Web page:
Tips for Killing a Hung-up Gobbler
Mark Kayser 04.26.17
We’ve all hunted a gobbler that loves to shout, but won’t come your way even if you had a trained team of live hens doing a Radio City Hall Rockettes’ routine in front of you. Why won’t they budge? It’s nature, and the rules say it’s the hen’s job to go to the gobbler.
Or, could be a terrain issue? Be on the lookout for turkey-stopping elements that you’ll need to maneuver around if you hope to find success.
Scouting or hunting, pay special attention to the layout of the land. Turkeys, like most wild critters, know every inch of their home, and they travel certain routes for a specific reason. They set up routes to favorite locations, and oftentimes utilize the path of least resistance. In brief, they avoid obstacles.
Hunters chasing gobblers in hilly country know the difficulties of setting up for a gobbling bird. It can be next to impossible to get a bird to climb a steep ridge or descend into briar-choked hollow. Odds are good the bird won’t budge. Instead, he’ll gobble like crazy in hopes the hen will come to him. Get on his level to avoid the insanity.
Steep slopes and deep holes aren’t the only barriers to block a gobbler. The most common barrier in turkey country acts like China’s Great Wall. It’s the common fence. Sheep or panel fence stops turkeys cold, and even a tightly-strung wire fence can make a gobbler pace up and down the boundary. You’d think a critter equipped with wings would just flap to the other side, but instead they pace at the conundrum before them. Get on their side of the fence to speed up your hunt.
Most property owners love when a river runs through their estate, but that same riparian zone can also stop a gobbler in its tracks. Wide creeks, wetlands, ponds and the likes all have turkey-stopping power. Like a fence, try to set up on the same side of a water source to avoid frustrations.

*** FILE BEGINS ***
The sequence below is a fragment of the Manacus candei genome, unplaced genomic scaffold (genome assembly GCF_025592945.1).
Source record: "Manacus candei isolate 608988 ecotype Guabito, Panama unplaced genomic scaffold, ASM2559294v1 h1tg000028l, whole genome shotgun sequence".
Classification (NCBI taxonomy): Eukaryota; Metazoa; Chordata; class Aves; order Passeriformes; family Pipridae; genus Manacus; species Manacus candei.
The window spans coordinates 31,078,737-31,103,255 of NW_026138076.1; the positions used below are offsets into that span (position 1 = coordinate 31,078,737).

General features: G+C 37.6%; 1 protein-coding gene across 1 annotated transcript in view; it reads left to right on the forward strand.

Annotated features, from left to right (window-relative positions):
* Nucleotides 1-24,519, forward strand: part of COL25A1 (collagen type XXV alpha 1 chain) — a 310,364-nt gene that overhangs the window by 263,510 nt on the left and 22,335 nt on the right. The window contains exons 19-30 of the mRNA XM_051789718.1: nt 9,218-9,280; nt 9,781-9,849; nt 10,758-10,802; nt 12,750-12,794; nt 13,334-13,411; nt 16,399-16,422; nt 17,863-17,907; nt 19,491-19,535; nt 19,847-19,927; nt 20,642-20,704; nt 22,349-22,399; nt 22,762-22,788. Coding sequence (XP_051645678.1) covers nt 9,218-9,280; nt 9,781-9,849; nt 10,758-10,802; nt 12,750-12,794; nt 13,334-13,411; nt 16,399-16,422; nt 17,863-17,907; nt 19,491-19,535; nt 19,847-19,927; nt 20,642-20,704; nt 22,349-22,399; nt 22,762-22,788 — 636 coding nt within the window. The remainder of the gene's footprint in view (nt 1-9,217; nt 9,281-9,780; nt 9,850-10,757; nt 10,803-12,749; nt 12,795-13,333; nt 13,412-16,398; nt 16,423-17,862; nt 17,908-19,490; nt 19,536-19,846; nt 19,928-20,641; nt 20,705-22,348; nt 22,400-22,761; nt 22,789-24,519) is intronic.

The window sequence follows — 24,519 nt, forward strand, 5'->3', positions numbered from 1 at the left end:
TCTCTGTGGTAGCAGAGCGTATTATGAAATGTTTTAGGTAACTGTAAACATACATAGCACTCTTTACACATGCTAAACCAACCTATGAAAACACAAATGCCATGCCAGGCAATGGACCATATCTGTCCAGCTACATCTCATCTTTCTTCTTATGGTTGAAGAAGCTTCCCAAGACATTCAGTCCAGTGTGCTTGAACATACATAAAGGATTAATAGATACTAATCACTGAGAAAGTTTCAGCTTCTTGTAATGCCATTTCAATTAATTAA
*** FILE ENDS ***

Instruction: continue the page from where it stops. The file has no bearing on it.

If you do find yourself calling to a gobbler in long-term parking you have several additional options. First, ramp up the calling. Cuttting, fighting calls and demanding yelps could make him discover his wings and set the flaps. It may take some time, but I have pulled gobblers across large rivers.
Next, go to the bird. You might not be able to cross a river, but you may be able to wade a creek or use terrain to stalk closer to a fence. You may also have to consider a major relocation. Sneak away from the site; use your vehicle to find a bridge or circle behind a hill. After you make the big move, strike up a new conversation with the gobbler. He may be more eager to run to a hen that is set up along a field edge instead of having to contemplate a Titanic moment with the big water.
Two springs ago, my son and I ran up against a water-challenged gobbler. The bird was planted on the opposite side of a creek running at full volume due to mountain snowmelt. After giving in to the situation, we backtracked and found a log over the torrent and then tightroped our way across. Firmly on the bird’s side, we crawled to the edge of a flat above the bird’s last known position. I staked the decoy and started with some soft yelps.
The frustrated gobbler must have been waiting for easier action. In seconds, we could see the white tips of his Merriam’s fan. When he peeked over the rise, his overanxious attitude was halted with Cole’s well-placed shot.
Above: The author’s son, Cole, shot this gobbler after crossing a creek and getting on the side the gobbler preferred. A few quick yelps from a slate call enticed the gobbler up a small rise and Cole, hidden in Mossy Oak camouflage, sent a load of Hornady Heavy Magnum turkey to end this tom’s frustrating day of trying to cross a creek.